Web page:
Once I broke free of the main gaggle of boats, this turned to my advantage. With only Pete in the Comet and Chris in his Moth left ahead to catch, Pete rounded White some way ahead of me, but lost his bearings and headed off in the direction of Red. By the time he'd realised his mistake, I'd caught him at Green-Yellow, stuck on top of him around Red and then Yellow, and then eventually left him behind on the beat back up to Green (the wind had swung back around by then to make it windward once more), to finish 2nd overall.

photo: Sam Gribble
Not a bad result to finish a day when I hadn't originally intended to sail. I hope Sam got what he needed. The boy was beginning to look chilled, so I skipped the second race, put the boat away and took him home, stopping on the way for a late lunch at McDonalds. By way of disclaimer: aside from the one at the top, taken from my phone, these photos are Sam's, but I've tweaked the contrast on them, cropped one or two, and cloned out some dirt spots on the lens that became apparent with the increase in the contrast (suspect it was condensation from the fog). I've left Sam with the (unprocessed) originals to take to school and do with what he will.

[edited: had to rethink the title of the post as I've already used "Ghosting" not long previously, which I guess sums up the trend of the year's weather. But in any case, recycling is one thing, but such lazy unoriginality quite another!]

Saturday 29 November 2014

Tonight's venue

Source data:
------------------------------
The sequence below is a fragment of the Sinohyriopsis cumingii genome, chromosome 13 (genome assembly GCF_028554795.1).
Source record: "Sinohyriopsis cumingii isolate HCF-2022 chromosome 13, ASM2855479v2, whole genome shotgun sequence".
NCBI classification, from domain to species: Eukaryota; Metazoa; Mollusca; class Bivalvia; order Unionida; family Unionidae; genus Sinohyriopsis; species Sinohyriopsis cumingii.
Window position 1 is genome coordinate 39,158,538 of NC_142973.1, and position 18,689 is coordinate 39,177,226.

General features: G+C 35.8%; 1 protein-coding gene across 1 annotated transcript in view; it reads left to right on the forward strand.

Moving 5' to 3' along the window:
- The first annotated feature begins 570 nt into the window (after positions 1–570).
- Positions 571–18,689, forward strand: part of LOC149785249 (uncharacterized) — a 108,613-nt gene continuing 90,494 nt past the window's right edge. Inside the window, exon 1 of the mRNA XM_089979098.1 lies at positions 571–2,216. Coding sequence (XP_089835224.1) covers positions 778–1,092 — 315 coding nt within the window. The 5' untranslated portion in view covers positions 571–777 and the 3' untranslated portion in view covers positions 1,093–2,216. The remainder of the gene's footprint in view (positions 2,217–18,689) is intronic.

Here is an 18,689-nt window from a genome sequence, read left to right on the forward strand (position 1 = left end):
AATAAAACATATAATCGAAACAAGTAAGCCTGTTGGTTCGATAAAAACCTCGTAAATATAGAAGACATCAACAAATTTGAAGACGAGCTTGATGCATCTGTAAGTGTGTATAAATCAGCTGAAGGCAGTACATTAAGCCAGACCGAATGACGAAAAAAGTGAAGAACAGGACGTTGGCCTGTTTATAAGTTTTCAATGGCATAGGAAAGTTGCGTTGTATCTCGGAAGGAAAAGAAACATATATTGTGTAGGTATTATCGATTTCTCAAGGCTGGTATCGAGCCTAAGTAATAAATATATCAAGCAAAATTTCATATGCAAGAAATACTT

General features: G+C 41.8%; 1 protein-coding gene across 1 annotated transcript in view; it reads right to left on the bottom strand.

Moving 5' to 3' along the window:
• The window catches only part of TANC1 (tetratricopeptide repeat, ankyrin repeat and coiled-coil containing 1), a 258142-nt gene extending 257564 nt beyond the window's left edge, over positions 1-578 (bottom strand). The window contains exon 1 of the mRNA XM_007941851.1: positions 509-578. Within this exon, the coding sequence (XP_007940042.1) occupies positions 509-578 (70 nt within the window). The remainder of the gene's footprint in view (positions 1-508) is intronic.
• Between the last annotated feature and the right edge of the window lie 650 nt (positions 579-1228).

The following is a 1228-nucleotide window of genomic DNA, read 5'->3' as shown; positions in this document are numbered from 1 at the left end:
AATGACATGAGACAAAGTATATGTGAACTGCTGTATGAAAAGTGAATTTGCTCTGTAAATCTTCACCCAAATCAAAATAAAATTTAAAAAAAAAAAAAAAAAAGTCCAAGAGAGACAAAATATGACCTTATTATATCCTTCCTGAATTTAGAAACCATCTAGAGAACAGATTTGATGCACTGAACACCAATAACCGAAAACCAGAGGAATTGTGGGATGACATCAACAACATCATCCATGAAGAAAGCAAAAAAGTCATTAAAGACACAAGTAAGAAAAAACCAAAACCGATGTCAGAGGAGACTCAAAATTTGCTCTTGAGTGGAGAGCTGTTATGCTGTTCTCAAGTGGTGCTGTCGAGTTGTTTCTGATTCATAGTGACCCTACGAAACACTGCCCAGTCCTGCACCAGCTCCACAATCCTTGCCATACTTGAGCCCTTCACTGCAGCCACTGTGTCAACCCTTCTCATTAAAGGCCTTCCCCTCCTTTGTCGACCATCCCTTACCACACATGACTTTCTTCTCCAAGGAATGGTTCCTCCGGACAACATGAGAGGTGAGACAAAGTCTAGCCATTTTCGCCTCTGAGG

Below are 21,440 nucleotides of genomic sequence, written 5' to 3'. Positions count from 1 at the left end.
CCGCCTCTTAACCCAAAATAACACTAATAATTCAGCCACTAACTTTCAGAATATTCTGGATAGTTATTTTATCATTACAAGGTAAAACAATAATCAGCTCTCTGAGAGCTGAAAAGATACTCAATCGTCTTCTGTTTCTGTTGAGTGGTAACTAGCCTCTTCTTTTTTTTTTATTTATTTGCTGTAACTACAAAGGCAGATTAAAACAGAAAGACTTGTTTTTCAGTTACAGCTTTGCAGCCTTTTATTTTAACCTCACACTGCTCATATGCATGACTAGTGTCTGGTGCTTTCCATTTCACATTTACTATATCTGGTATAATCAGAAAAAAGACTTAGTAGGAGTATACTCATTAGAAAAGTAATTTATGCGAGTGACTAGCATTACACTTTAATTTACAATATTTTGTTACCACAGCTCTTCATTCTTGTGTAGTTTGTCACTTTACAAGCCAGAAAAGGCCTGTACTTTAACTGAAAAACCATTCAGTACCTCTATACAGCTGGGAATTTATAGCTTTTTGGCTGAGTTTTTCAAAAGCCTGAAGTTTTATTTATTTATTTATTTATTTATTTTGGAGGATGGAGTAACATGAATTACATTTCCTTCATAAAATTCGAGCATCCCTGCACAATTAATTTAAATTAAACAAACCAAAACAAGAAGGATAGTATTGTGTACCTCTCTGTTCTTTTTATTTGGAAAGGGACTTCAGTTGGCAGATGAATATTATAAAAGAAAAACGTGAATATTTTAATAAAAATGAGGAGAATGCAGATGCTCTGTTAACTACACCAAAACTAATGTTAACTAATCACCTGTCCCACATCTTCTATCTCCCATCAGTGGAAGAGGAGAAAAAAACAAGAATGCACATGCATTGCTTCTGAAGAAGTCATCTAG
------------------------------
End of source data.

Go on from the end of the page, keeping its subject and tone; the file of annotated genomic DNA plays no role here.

All the dog stuff done with a lucky rescue delivered safe to her new foster home in Somerset. All that's left of the weekend now is to gig tonight and sail in the morning.

Hopefully this fog will clear and a little bit of wind will fill in.

Mind you, I do like racing on the lake in the fog.

Friday 28 November 2014


The lull originally forecast for Sunday has moved forward to Saturday.
Sunday isn't that much better, but at least there's the tease of some
movement in the air. Probably just as well. Whilst I'd entertained
thoughts of a day off sailing, walking dogs, catching up on the thousand
and one little jobs around the house that I typically neglect in favour
of escaping to the boat, I was reminded this week that Sam (boy_v2, my
youngest) needs photos of sailing dinghies for school by Monday.

Apparently, I'd mentioned it as a possibility to his teacher when we met
at the last Parent's Evening as she said Sam needed photos on the theme
of "movement" to work with, and she's got little sympathy with the idea
that the wind has since not seen fit to blow enthusiastically enough to
make the photos worth taking whilst Sam's been around with a camera.

So Sunday it is, and the boats will have to perform for the Sam's lens
wind or no wind. Not that I mind; you don't exactly have to twist my arm
to force me out on to the water, and in the absence of my usual crew
this week, Ben (boy_v1) has offered to drive home from Uni on Sunday
morning to come sailing with me.

It should be a fine day.

Of course, that's only the accumulation of a whole weekend.